Let’s open a safe injection site to start saving lives, connecting people to resources, and cleaning up the surrounding community. We wouldn’t need to wait for the evidence to prove that a site is effective, because it begins as soon as the doors open. That’s enough for me.

Brittany Salerno is a master’s of public health candidate at the University of Pennsylvania and a founding member of the Philadelphia Overdose Prevention Network.

No: People need treatment, not another place to inject.

By Barbara Capozzi

In recent years, our beautiful city has experienced a frightening decline in quality of life. Neighbors and businesses watch in horror at mind-numbing and unchecked violence; ATVs and dirt bikes terrorize quiet communities and busy Center City streets, scaring away patrons and tourists; streets and sidewalks are filthy and riddled with potholes; city services have been reduced to “bare minimum” without even trash collection guaranteed; and wage taxes continue to be the highest in the nation.

If this hasn’t produced enough of an urban misery index, there is the legacy of the pandemic, riots, and unrest in the wake of the murder of George Floyd.

Amid all of this, the epidemic of opioid use disorder has resulted in people using drugs on transit, in concourses, and along commercial corridors.

» READ MORE: Business and bloodshed

None of these crises has been handled well — if at all — by our political leadership.

In this context of community exhaustion, Philadelphia residents are being asked to accept an experiment with safe injection sites. Can you blame us for being skeptical?

I know there are data showing that these sites in other cities have not been associated with an increase in crime or other issues. But can you blame us for being skeptical of that, too? Especially given how much crime in Philadelphia has skyrocketed in recent years.

I agree that the city is facing a crisis related to opioid use disorder. And I agree that we need to do more to help people and their families who are affected by it. But I don’t believe a safe injection site is the answer — and I certainly don’t trust the city to handle it properly.

“Can you blame us for being skeptical?”

Barbara Capozzi

Our citizens have lost faith in our elected leaders to do the fundamentals. Nothing illustrated this better than the shooting on South Street. The heavy police presence could have de-escalated the violence before it got worse, but our elected officials have handcuffed the police. In 2016, City Council passed a bill decriminalizing quality-of-life crimes, such as public drunkenness and disorderly conduct — these offenses are now code violations, not subject to criminal charges as they once were. Ever since, some business owners say things have gotten more dangerous.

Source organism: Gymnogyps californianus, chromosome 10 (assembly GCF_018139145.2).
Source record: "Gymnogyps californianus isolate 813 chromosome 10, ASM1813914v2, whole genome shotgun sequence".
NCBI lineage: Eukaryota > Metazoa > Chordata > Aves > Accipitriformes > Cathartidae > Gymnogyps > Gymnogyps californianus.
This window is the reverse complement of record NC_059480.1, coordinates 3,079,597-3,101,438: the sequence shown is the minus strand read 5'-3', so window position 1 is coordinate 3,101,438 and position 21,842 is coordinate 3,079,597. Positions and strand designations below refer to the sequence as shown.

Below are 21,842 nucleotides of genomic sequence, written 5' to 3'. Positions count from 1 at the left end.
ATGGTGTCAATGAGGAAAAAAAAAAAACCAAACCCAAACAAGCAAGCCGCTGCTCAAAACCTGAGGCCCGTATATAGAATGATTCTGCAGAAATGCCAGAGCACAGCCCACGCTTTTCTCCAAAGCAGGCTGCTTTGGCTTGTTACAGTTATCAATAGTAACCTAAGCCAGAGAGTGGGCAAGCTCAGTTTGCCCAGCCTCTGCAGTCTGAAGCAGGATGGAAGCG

With the administration’s prohibition on enforcing quality-of-life crimes in place, how can any community be asked to welcome a safe injection site? With the East Coast’s largest open-air drug market in Kensington (on YouTube for all the world to see), where is the city’s credibility in addressing the impacts of the opioid epidemic? When more than 1,000 people are dying in Philadelphia each year of overdose, how can we possibly explain to our children that it is OK to give people with opioid use disorder “safe” spots to get high?

People with opioid use disorder don’t need another place to get high — they need better options and access to treatment so they can reclaim their lives.

The last time a safe injection site was attempted in South Philadelphia, neighbors sprung into action and defeated the proposal. Since then, leaders and rowhouse citizens have started coming together to form new groups such as A Greater Philadelphia, Philly for Growth, and Philly Forward, which advocate for a new vision for Philadelphia and restoring our city to where we were five years ago.

As part of this effort, we need to do more to help people with opioid use disorder. But a safe injection site is not the answer.

Barbara Capozzi is a Realtor and community advocate who lives in South Philadelphia.